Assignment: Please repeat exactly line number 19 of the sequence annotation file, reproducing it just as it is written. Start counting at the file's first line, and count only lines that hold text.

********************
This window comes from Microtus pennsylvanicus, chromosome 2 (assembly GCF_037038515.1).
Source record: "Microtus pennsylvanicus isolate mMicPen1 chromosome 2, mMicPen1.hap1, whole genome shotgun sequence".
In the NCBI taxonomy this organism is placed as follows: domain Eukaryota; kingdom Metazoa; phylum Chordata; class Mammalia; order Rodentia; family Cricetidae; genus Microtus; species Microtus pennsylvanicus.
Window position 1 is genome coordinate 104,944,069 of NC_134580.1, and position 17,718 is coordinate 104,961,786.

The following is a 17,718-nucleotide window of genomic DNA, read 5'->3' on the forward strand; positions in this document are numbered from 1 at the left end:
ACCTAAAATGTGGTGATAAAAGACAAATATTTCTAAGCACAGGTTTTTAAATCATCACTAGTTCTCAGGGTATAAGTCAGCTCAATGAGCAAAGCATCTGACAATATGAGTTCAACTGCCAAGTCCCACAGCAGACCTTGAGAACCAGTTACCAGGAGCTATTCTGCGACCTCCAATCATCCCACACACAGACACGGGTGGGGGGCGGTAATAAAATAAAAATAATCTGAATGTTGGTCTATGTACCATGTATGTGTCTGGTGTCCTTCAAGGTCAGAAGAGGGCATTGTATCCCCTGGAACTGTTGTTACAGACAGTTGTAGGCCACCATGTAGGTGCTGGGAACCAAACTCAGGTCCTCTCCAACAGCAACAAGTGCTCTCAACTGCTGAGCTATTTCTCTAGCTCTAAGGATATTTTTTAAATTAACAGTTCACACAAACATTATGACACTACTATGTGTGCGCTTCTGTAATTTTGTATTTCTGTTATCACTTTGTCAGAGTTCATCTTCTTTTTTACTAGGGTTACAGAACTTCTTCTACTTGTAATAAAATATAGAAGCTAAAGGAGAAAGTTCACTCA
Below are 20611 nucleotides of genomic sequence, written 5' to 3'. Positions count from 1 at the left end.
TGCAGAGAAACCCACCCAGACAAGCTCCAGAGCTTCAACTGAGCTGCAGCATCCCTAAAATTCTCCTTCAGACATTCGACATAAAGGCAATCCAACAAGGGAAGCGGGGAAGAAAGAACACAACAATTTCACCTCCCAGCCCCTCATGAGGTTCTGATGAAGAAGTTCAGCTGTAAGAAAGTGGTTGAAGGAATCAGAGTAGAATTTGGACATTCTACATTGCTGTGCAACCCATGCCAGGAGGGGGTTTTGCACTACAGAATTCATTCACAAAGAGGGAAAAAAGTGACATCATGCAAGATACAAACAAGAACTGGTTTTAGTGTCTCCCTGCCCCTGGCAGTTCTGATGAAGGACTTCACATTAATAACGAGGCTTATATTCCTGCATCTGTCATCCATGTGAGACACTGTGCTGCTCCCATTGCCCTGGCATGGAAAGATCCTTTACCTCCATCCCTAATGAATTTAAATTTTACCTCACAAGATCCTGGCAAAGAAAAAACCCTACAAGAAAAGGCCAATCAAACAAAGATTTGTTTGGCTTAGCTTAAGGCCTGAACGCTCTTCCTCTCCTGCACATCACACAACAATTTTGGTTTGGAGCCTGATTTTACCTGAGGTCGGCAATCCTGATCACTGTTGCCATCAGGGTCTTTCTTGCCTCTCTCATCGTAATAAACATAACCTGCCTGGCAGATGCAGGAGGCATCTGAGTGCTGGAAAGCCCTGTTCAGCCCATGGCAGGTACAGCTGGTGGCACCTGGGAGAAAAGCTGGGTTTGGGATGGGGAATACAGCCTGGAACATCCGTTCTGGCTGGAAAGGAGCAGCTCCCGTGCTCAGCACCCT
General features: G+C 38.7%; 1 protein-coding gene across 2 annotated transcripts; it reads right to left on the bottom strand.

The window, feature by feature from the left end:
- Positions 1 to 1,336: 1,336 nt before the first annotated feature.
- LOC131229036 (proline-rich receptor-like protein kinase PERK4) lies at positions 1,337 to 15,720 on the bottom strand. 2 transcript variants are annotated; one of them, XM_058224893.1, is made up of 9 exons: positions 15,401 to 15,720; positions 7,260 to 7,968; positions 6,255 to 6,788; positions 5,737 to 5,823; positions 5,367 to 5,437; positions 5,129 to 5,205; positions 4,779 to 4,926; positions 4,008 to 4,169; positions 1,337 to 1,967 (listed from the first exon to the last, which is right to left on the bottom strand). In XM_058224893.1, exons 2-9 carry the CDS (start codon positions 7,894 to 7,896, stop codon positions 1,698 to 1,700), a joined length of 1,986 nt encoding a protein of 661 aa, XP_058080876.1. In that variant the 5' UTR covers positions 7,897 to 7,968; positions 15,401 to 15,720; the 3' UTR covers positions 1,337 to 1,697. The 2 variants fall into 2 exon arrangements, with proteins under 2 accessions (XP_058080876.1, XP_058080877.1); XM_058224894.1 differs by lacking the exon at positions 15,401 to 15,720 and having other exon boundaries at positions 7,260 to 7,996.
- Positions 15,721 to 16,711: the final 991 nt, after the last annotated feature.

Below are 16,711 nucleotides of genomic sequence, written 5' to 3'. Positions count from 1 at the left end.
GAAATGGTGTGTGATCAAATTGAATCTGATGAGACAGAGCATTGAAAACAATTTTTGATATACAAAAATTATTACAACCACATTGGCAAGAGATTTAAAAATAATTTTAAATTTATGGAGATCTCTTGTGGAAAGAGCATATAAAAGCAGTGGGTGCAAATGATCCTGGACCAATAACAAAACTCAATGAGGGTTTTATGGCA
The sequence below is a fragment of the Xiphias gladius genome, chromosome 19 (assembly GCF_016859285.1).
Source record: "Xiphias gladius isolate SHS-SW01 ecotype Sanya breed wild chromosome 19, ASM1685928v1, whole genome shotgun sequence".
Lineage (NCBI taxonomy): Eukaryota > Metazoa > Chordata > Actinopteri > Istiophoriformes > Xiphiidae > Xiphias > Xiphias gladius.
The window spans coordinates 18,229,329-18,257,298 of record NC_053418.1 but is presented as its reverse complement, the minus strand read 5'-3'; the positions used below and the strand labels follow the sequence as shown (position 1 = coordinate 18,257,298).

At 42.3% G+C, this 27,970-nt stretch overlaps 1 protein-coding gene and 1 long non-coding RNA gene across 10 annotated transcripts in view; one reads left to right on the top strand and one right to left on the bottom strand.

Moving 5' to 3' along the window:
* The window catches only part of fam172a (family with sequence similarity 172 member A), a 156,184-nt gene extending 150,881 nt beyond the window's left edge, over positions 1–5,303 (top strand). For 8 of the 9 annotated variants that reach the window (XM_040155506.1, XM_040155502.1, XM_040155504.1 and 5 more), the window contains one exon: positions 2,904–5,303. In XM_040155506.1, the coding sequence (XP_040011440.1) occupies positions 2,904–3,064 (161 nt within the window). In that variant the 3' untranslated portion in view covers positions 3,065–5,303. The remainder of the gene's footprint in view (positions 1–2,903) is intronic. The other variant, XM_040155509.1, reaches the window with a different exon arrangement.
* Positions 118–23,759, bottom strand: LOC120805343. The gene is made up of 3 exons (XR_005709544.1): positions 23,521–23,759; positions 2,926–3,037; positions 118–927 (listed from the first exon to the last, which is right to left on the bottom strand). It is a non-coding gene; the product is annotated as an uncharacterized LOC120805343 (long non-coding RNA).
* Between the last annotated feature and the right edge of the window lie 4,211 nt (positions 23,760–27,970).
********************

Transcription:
The window spans coordinates 18,229,329-18,257,298 of record NC_053418.1 but is presented as its reverse complement, the minus strand read 5'-3'; the positions used below and the strand labels follow the sequence as shown (position 1 = coordinate 18,257,298).